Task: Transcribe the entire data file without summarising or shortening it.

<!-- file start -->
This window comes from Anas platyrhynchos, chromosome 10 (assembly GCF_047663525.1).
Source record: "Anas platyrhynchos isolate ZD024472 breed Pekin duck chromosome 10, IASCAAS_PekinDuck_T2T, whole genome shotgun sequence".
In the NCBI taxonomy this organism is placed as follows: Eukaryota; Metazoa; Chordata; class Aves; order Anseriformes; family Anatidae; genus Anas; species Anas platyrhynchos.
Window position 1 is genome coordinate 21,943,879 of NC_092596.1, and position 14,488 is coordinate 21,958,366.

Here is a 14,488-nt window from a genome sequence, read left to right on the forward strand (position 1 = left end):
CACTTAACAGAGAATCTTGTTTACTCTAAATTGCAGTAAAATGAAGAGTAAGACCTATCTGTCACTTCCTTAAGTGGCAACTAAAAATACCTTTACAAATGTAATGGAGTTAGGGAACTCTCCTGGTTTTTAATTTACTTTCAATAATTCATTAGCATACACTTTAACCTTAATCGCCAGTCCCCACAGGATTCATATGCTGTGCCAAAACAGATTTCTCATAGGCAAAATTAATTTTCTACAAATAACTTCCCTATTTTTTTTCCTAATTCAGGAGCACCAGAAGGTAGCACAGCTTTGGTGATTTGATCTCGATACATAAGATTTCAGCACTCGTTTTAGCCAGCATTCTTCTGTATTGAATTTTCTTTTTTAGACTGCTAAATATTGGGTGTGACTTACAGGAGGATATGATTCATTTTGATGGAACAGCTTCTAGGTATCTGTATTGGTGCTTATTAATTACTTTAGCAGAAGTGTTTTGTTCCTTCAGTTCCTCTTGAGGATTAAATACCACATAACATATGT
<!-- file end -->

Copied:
This window comes from Anas platyrhynchos, chromosome 10 (assembly GCF_047663525.1).
Source record: "Anas platyrhynchos isolate ZD024472 breed Pekin duck chromosome 10, IASCAAS_PekinDuck_T2T, whole genome shotgun sequence".
In the NCBI taxonomy this organism is placed as follows: Eukaryota; Metazoa; Chordata; class Aves; order Anseriformes; family Anatidae; genus Anas; species Anas platyrhynchos.
Window position 1 is genome coordinate 21,943,879 of NC_092596.1, and position 14,488 is coordinate 21,958,366.

Here is a 14,488-nt window from a genome sequence, read left to right on the forward strand (position 1 = left end):
CACTTAACAGAGAATCTTGTTTACTCTAAATTGCAGTAAAATGAAGAGTAAGACCTATCTGTCACTTCCTTAAGTGGCAACTAAAAATACCTTTACAAATGTAATGGAGTTAGGGAACTCTCCTGGTTTTTAATTTACTTTCAATAATTCATTAGCATACACTTTAACCTTAATCGCCAGTCCCCACAGGATTCATATGCTGTGCCAAAACAGATTTCTCATAGGCAAAATTAATTTTCTACAAATAACTTCCCTATTTTTTTTCCTAATTCAGGAGCACCAGAAGGTAGCACAGCTTTGGTGATTTGATCTCGATACATAAGATTTCAGCACTCGTTTTAGCCAGCATTCTTCTGTATTGAATTTTCTTTTTTAGACTGCTAAATATTGGGTGTGACTTACAGGAGGATATGATTCATTTTGATGGAACAGCTTCTAGGTATCTGTATTGGTGCTTATTAATTACTTTAGCAGAAGTGTTTTGTTCCTTCAGTTCCTCTTGAGGATTAAATACCACATAACATATGT